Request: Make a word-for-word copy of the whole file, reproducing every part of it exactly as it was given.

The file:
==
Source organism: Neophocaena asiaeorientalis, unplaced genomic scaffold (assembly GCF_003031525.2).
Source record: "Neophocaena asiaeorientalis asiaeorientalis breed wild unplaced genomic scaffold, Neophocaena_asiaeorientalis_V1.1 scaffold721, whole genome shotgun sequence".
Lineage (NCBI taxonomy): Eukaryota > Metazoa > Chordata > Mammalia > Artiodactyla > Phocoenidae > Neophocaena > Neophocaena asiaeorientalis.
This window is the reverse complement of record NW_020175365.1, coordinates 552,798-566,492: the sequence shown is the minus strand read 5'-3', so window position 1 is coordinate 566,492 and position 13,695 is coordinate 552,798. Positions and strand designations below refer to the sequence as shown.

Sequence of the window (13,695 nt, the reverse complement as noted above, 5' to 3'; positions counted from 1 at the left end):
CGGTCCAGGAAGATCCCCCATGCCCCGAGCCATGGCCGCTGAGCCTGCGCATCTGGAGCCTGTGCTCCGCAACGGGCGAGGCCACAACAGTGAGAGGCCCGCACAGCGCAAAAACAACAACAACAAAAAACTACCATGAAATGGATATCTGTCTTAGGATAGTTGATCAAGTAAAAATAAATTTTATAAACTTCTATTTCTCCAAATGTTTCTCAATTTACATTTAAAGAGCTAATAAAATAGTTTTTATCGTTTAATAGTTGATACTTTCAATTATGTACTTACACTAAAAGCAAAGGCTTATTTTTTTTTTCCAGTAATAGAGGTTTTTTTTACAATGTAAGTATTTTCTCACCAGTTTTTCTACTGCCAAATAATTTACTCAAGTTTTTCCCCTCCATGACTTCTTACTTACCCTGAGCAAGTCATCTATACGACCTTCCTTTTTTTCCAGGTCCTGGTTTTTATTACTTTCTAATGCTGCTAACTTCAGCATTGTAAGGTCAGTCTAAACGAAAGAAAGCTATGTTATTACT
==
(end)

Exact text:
Source organism: Neophocaena asiaeorientalis, unplaced genomic scaffold (assembly GCF_003031525.2).
Source record: "Neophocaena asiaeorientalis asiaeorientalis breed wild unplaced genomic scaffold, Neophocaena_asiaeorientalis_V1.1 scaffold721, whole genome shotgun sequence".
Lineage (NCBI taxonomy): Eukaryota > Metazoa > Chordata > Mammalia > Artiodactyla > Phocoenidae > Neophocaena > Neophocaena asiaeorientalis.
This window is the reverse complement of record NW_020175365.1, coordinates 552,798-566,492: the sequence shown is the minus strand read 5'-3', so window position 1 is coordinate 566,492 and position 13,695 is coordinate 552,798. Positions and strand designations below refer to the sequence as shown.

Sequence of the window (13,695 nt, the reverse complement as noted above, 5' to 3'; positions counted from 1 at the left end):
CGGTCCAGGAAGATCCCCCATGCCCCGAGCCATGGCCGCTGAGCCTGCGCATCTGGAGCCTGTGCTCCGCAACGGGCGAGGCCACAACAGTGAGAGGCCCGCACAGCGCAAAAACAACAACAACAAAAAACTACCATGAAATGGATATCTGTCTTAGGATAGTTGATCAAGTAAAAATAAATTTTATAAACTTCTATTTCTCCAAATGTTTCTCAATTTACATTTAAAGAGCTAATAAAATAGTTTTTATCGTTTAATAGTTGATACTTTCAATTATGTACTTACACTAAAAGCAAAGGCTTATTTTTTTTTTCCAGTAATAGAGGTTTTTTTTACAATGTAAGTATTTTCTCACCAGTTTTTCTACTGCCAAATAATTTACTCAAGTTTTTCCCCTCCATGACTTCTTACTTACCCTGAGCAAGTCATCTATACGACCTTCCTTTTTTTCCAGGTCCTGGTTTTTATTACTTTCTAATGCTGCTAACTTCAGCATTGTAAGGTCAGTCTAAACGAAAGAAAGCTATGTTATTACT